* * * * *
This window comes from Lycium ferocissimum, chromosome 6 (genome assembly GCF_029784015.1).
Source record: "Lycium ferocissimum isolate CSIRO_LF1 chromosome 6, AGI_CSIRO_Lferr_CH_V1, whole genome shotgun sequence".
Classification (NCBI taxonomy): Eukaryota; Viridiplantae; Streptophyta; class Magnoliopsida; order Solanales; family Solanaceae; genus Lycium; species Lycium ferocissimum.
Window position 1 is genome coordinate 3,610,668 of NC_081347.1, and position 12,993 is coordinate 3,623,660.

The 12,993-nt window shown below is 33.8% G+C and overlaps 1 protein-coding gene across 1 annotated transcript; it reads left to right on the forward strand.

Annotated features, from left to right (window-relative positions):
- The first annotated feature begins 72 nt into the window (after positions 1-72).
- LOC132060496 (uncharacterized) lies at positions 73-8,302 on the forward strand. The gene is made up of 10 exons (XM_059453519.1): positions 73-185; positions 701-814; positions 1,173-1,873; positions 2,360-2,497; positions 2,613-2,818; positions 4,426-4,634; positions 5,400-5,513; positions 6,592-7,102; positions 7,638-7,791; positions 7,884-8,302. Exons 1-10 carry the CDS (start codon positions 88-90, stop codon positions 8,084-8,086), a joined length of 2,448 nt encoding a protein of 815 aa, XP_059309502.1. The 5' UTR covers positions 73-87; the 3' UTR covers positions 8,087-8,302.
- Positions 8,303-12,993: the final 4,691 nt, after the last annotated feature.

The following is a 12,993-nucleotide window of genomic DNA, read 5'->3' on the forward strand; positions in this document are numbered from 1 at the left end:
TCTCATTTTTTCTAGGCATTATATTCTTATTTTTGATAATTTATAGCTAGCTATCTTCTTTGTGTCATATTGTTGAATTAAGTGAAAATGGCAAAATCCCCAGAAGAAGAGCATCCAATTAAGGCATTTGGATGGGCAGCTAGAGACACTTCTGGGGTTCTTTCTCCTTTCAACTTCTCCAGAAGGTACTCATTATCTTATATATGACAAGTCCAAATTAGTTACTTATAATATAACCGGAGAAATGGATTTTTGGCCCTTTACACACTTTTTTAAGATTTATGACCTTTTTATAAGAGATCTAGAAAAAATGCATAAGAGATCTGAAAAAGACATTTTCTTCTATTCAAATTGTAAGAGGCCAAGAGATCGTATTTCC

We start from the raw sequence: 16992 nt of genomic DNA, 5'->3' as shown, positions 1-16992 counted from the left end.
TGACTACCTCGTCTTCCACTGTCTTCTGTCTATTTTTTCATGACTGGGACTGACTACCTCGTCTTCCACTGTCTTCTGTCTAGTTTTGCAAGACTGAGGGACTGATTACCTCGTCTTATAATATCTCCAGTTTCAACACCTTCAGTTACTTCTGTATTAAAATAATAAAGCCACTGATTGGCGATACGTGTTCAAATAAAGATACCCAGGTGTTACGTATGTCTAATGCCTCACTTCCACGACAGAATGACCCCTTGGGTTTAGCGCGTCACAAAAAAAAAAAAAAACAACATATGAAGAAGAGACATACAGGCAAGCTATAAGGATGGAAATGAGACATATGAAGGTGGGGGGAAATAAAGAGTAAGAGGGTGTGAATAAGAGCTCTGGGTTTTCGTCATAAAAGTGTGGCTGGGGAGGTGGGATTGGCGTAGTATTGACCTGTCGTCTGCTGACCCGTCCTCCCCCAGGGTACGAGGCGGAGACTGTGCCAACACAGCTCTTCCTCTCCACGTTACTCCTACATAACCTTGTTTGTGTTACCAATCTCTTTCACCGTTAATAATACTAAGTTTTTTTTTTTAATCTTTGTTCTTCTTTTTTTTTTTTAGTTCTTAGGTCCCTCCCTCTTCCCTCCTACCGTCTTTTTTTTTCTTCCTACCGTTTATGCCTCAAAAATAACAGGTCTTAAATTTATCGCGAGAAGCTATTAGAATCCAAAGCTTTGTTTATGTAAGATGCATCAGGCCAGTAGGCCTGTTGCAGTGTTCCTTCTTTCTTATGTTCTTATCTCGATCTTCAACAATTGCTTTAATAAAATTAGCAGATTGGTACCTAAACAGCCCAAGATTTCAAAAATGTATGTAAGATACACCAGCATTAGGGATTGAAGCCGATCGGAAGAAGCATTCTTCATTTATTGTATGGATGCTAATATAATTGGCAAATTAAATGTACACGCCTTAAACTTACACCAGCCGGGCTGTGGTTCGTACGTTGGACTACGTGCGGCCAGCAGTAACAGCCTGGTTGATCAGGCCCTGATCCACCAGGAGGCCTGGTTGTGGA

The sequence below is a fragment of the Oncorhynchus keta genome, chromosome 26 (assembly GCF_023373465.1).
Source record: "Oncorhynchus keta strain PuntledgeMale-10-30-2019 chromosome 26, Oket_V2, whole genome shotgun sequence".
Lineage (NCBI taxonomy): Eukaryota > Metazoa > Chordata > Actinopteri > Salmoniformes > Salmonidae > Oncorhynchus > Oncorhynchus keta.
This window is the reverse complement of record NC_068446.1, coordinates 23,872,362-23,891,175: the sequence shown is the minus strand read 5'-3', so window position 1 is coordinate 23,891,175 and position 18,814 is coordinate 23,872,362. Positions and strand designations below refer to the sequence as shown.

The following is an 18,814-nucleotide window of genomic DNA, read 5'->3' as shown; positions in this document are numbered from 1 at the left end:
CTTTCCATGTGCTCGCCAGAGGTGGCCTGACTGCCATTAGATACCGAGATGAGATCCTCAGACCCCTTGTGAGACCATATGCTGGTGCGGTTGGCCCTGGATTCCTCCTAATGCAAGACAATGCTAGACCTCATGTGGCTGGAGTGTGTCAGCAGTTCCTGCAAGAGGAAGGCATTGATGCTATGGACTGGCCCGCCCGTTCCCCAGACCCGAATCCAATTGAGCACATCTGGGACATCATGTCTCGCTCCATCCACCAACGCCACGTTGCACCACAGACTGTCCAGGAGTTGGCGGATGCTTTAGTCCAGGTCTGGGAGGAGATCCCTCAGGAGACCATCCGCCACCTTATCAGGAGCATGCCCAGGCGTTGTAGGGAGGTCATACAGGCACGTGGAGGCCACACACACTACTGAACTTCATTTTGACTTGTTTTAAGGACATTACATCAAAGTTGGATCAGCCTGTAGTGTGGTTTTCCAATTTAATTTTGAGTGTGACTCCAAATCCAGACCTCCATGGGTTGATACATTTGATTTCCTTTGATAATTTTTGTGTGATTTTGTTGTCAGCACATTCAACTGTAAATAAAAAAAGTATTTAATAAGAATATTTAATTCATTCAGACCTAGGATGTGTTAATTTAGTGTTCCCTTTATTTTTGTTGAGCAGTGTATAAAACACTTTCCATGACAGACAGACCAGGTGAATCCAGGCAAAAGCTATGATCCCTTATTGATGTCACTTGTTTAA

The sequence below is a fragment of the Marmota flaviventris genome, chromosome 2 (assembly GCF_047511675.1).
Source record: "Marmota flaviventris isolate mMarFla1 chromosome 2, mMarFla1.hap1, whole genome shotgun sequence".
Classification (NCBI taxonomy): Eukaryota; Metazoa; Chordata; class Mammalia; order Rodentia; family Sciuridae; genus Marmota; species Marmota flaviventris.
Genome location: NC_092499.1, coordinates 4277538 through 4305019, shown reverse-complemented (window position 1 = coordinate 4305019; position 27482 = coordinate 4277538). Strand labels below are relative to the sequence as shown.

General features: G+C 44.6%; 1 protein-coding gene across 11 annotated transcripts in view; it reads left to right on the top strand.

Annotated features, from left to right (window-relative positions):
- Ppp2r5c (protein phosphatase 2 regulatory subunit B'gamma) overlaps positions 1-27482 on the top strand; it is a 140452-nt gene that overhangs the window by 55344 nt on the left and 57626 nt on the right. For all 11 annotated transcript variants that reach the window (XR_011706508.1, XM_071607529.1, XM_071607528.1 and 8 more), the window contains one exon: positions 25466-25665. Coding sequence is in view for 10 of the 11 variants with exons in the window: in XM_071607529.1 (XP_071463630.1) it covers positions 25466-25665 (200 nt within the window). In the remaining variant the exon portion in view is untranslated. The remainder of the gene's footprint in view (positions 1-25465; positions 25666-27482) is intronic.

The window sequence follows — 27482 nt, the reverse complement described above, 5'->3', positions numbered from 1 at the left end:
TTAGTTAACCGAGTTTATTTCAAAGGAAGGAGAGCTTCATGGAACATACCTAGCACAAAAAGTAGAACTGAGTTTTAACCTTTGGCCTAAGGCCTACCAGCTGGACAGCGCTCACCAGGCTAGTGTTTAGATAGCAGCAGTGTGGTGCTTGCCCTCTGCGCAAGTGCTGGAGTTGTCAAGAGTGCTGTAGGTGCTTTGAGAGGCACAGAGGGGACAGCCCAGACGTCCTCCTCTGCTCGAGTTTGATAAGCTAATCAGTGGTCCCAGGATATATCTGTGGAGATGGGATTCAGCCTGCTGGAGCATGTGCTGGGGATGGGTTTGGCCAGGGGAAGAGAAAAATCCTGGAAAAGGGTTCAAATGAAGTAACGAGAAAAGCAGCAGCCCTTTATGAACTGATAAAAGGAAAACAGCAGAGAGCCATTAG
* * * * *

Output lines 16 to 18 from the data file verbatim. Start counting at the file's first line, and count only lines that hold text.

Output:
Lineage (NCBI taxonomy): Eukaryota > Metazoa > Chordata > Actinopteri > Salmoniformes > Salmonidae > Oncorhynchus > Oncorhynchus keta.
This window is the reverse complement of record NC_068446.1, coordinates 23,872,362-23,891,175: the sequence shown is the minus strand read 5'-3', so window position 1 is coordinate 23,891,175 and position 18,814 is coordinate 23,872,362. Positions and strand designations below refer to the sequence as shown.

The following is an 18,814-nucleotide window of genomic DNA, read 5'->3' as shown; positions in this document are numbered from 1 at the left end: